“You are the salt of the earth.”

“You are the light of the world.”

When we moved house in the summer, there was the usual cupboard clearing – and discarding of foods with use by dates somewhere in the last century…

But not the salt. I am ridiculously irritated by use by dates on salt. Salt from Cheshire has been there about 220 million years…we dig it up and suddenly it seems it will lose its saltiness if we don’t use it up within the year.

But that perhaps, is Jesus’ point. It is ridiculous to think salt can lose its saltiness, it would be ridiculous to light a lamp and hide it.

So we can’t avoid it – we’ve accepted God’s offer of grace and love in Jesus, so we have also accepted the cost of being his disciples. We are the salt of the earth – what might that look like in 2017?

Well, salt is a preservative – it stops things going bad. Salt enhances flavour – we add it to bring out the true flavour of food.

It seems to me that one area where society is ‘going bad’, or losing its true flavour is in the language we use – especially in politics.

On the one hand we have ‘the establishment’, ‘the liberal elite’ – Parliaments, Senate, The EU – seeming to have forgotten that they are there for the people, not for their own sake; being so convinced of their own abilities that when huge numbers of people disagree they dismiss them as bigoted or ignorant, rather than asking why.

On the other hand we have populism – saying ‘let the people decide’, ‘drain the swamp’, just get rid of the establishment. And Nationalism – saying Britain first, America first, refugees and migrants will destroy our way of life, they are leeches on our society – or terrorists.

There are rights on both sides so being good Anglicans we perhaps think it is best left to people’s conscience.

But if we are the salt of the earth – maybe now is not the time for silence.

However much I might respect other people’s politics – it cannot be right to suggest torture is acceptable. However genuinely fearful we are of radical Islam – it cannot be right to demonize whole nations, whole religions or to close our hearts to refugees. Surely Holocaust Memorial day is enough to remind us of what can happen when we start labeling people ‘us’ and ‘them’.

Many, of course, have protested, marched, signed petitions against what is coming out of America – may be you have. But I think our role as salt goes deeper than that.

We live, apparently, in a ‘post truth’ era. Political campaigns use lies and misrepresentation almost as the norm. Promises are made – with no intention they will be kept. Rich and powerful individuals fuel nationalism and populism by claiming to stand for ‘the ordinary people’. They offer to sweep away ‘the establishment’ – without any real vision of what might replace it.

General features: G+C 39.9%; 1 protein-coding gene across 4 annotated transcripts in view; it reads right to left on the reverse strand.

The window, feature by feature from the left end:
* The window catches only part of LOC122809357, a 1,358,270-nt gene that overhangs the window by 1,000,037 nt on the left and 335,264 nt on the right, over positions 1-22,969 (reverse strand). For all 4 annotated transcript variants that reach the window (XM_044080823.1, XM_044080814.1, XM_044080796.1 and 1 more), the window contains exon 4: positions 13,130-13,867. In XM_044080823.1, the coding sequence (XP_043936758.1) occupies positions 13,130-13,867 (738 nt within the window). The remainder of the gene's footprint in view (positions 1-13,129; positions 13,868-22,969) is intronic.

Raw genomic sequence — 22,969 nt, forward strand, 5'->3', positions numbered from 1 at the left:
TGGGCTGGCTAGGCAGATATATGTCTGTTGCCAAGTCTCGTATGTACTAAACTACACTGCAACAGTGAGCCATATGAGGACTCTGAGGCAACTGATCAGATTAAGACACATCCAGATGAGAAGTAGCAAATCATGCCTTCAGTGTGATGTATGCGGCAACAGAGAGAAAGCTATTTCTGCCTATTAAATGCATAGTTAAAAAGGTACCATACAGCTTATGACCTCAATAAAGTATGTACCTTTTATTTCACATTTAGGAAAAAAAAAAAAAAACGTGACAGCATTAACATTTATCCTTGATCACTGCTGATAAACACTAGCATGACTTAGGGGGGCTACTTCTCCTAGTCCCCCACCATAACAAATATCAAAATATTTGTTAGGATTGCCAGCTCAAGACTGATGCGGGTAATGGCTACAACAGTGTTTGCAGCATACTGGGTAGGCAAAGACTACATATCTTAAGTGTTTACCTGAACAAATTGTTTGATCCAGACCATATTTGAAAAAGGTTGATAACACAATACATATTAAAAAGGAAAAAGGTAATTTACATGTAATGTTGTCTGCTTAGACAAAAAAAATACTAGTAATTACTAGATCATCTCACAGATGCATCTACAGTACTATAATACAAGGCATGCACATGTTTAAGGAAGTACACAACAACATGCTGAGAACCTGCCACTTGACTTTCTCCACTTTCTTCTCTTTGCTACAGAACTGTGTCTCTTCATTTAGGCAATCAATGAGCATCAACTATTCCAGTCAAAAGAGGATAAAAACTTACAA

Bishop Nick wrote recently of how complacent we are about Western democracy and human rights because we have grown up with them. About how they are not inevitable, and need to be fought for in every generation. About how fragile order is – and how exciting and tempting chaos can look.

We are the salt of the earth. We need to challenge lies, and yes – evil. But we also need to be careful in our use of language. We need to give thoughtful criticism of those parts of national or European government that are not working – rather than colluding with the idea that we will be better off if the whole thing is swept away.

The day President Trump signed his infamous banning order, a British politician on Radio 4’s Today programme was asked – “Well if you could just tear up the rule book and have any border controls you wanted – what would you do?”

Just a provocative interviewer? I’m not so sure we should even use such language. Should we talk about sweeping away protections grown out of the horrors of the Second World War, built on decades of debate and consideration of facts – as if this was a rational policy?

Poet Michael Rosen, a great defender of language – picked up on someone welcoming President Trump’s refusal to be bound by political correctness. Well I was teaching 4 year olds when ‘Baa, baa black sheep’ was outlawed – so I can rant against PC with the best – but how easy to make sweeping statements about stopping busybodies telling us what we can say – and forget the battle fought over decades to stop us using language to belittle people because of their race, gender, disability.

Trump is an easy target – but we are the salt of the earth. In a world of wild accusations and the language of hate we need to protest with words of truth as we attempt to understand even when we cannot agree.

In a world were many do feel abandoned by their governments, we shouldn’t demonize them for following people who take them seriously, but find out where we agree, and offer thoughtful, rational challenge where we do not.

In a world where we are asked to side with people like us, and be fearful of ‘them’ –we should follow Jesus’ example and speak with love, of refugees, foreigners, Muslims, of people who support leaders who give them hope. Of people whose political views we disagree with – or just cannot comprehend.

You are the salt of the earth – you are the light of the world.

No one says ‘pass the salt please’ – hoping their food will taste the same. No one flicks a switch – hoping the light won’t come on. Now is not the time to be silent, but to reclaim language as we seek the truth together in loving discussion of our differences.